That Mal isn’t a real person anymore but Cobb’s subconscious guilt provides a plethora of meaning to all of her actions. She appears constantly as something Cobb can’t forget or move past, a roadblock to his emotional development and daily life. She prevents him from doing his job, but he never resents her for it. It’s not Mal who’s the antagonist, or even her projection, but Cobb. He sees himself as the bad guy because he considers himself to be responsible for his wife’s death — and rightfully so. Cobb wants the projection to stop sabotaging his dreams, but he can’t do anything about it. When he’s shouting at Mal to stop her from stabbing Ariadne, he uses the same tone as when she’s about to fall from the window in his memory. This suggests, among other things, that Cobb is helpless to stop her, or at least feels like he is. He consistently has no control over the projection of his wife, nor does he seem to really want control over her. The projection of Mal and Cobb’s memory of her are the same thing, as we see in his own crafted dream, and that makes the situation even more fraught. Cobb’s real wife died as the result of him manipulating her with inception, and even if it’s possible to change the way projections behave (which the film suggests at several other points), Cobb can’t do that to her again. The projection of Mal is the accumulation of years of guilt and the internal anger Cobb feels toward himself, but it’s still Mal. Inception frequently plays around with the theme of memory, and in this case, the Mal projection represents all of Cobb’s memories of her and everything that goes along with them. In order to move past his guilt and accept that she’s gone, all of Mal has to die, the good memories along with the bad.
That’s not to say that Cobb’s memories of Mal are completely erased by the end of the film, but in this sort of story, where every component can be interpreted symbolically, literally, and both simultaneously, that might as well be the case. When the heist is over, none of the other characters really talk to each other or anyone else. The last five minutes of the film require audience interpretation to understand what the characters are thinking. The music (which is utterly phenomenal – Time is one of the most emotional and delicately composed pieces of music to come out of the last century) helps, as do the visuals. The emotion is pretty simple on its surface: everyone is exhausted but relieved that the job succeeded, and Cobb is overwhelmed to be able to go home and visit his family after being away for so long. But, as with any film, there’s meaning layered in every shot, and most of it goes unnoticed.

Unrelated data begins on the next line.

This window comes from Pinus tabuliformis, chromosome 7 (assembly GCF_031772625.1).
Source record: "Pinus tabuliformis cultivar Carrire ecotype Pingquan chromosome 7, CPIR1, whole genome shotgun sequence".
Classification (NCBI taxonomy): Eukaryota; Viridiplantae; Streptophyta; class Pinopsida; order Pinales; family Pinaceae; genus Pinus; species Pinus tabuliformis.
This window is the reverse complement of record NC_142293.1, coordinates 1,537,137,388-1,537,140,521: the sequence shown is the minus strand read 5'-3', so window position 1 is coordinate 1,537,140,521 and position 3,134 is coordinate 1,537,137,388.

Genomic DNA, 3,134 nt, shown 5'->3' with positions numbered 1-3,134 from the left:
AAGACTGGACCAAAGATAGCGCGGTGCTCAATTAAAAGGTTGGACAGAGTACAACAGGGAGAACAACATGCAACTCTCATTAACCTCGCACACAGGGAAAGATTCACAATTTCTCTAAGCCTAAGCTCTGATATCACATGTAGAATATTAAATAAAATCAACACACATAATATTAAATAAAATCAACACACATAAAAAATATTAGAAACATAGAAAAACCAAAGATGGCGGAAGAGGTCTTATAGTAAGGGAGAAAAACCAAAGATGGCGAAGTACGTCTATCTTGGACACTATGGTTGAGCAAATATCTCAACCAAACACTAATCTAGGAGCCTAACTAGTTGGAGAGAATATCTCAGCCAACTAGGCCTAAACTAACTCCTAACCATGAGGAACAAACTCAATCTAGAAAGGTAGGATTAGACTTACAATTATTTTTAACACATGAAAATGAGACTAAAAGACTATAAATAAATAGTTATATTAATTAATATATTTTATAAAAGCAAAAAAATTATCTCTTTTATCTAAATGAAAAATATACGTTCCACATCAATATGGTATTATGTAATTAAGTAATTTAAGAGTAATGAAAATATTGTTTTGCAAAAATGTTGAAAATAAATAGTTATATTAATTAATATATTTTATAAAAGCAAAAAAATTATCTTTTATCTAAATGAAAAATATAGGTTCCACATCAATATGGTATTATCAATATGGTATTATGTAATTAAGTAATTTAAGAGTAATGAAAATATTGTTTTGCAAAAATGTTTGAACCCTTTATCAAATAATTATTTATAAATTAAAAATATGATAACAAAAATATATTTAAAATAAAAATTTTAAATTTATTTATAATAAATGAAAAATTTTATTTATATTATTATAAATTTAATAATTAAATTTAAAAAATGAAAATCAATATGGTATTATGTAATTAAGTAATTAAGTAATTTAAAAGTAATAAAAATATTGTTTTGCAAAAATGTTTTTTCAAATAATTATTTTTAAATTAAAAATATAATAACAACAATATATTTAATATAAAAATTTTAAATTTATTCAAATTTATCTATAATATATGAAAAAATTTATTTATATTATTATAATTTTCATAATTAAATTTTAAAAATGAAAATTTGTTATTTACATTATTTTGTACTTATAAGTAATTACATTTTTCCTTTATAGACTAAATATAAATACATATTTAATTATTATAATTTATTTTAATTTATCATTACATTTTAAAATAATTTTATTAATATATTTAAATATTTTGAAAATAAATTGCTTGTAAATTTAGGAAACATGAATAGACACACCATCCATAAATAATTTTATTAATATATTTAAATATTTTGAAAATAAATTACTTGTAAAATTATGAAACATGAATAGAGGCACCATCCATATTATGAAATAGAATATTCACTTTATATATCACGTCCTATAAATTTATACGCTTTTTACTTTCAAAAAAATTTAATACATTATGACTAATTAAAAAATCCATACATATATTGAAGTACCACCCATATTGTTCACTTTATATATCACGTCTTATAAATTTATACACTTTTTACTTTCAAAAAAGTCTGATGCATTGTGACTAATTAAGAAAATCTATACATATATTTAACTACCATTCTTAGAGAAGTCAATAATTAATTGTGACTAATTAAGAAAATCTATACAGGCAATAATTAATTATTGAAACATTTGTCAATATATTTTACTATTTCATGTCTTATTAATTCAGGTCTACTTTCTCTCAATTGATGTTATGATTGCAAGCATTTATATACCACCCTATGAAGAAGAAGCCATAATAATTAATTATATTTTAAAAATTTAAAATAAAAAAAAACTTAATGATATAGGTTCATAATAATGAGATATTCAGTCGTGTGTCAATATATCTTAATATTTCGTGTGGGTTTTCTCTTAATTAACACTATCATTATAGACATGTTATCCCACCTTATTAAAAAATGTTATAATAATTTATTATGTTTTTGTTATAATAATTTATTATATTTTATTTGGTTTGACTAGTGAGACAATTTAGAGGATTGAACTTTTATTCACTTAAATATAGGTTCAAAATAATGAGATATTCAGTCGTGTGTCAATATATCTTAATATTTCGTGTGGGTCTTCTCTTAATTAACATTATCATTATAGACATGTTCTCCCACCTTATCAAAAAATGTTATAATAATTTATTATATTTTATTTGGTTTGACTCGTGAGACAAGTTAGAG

And what about that top, you might add? Well, I find it kind of funny that people talk so much about the top (and, yes, I realize the irony in me discussing it here) when it seems to have a pretty consistent interpretation. The top wobbles, suggesting it’ll fall over because it never has any of the previous times it’s been spun in the dream, but the film cuts out right before it falls over, in line with the music ending, so we’ll never really know. The end scene is crafted in such a way as to be somewhat suspicious, such as how everything looks the same as Cobb remembers it, even the children right down to their poses, but I don’t know that there’s really much of a split in the audience over the interpretation of the ending. Even the people who try to pedantically characterize every curious detail in the film and conclude that Cobb is dreaming still seem to understand on some level what the film is going for. By cutting out before the top falls, the film intentionally reveals its ambiguity in a way fairly few other films do, breaking the fourth wall because the filmmakers know the audience is watching that top intensely. Denying the audience the satisfaction of knowing for sure creates ambiguity where none necessarily has to exist.
What’s the meaning, then? Why does it do this?
Because it’s a film. It’s allowed to end that way. It begs for argument and discussion, and draws attention to the fact that, like the dreams it’s been depicting, the film itself is just another layer of representation and ambiguity disguised as reality. It’s a fiction, and like many dreams, it ends without fully concluding. That’s not to say you can’t interpret it in many other ways. Maybe the top was going to fall down anyway. Maybe it doesn’t matter that the top falls down because either way, Cobb’s back home. Maybe it’s yet another uncanny occurrence to make you question the reality of the film in general. Maybe it is a dream and the top will wobble eternally, a deviation from its former state associated with a breakdown or change in Cobb’s mind from his endeavor. Maybe it’s a tiny spaceship and about to lift off, but the filmmakers thought (rightfully) that showing it fly would break with the tone of the scene. Maybe Cobb is dead.
As nonsensical as some of these interpretations are, they’re all still valid. That’s the beauty of art: there is no right way to view it. What the author intended is an acceptable view, but it’s no more or less acceptable than what the audience perceives, and the end of Inception welcomes dissent. Even if the audience is asking a question as simple as, “Does the top fall down or not?” they’re still thinking about the film. Ambiguity incites engagement, discussion, and curiosity. What are films for if not that?
*I tend to avoid talking about directors or authors when possible, as most creative projects are group efforts that often get attributed wholly to the person who’s name is largest. In this case, though, the films associated with Christopher Nolan, particularly those with him directing and writing, often have such a distinct style that it’s worth giving this style a name. Since Nolan is the linking factor, that’s the name I’ve gone with, but I don’t want to discredit the rest of the creative team. Nolan is a significant part of the creative team, but he’s far from the only member of it.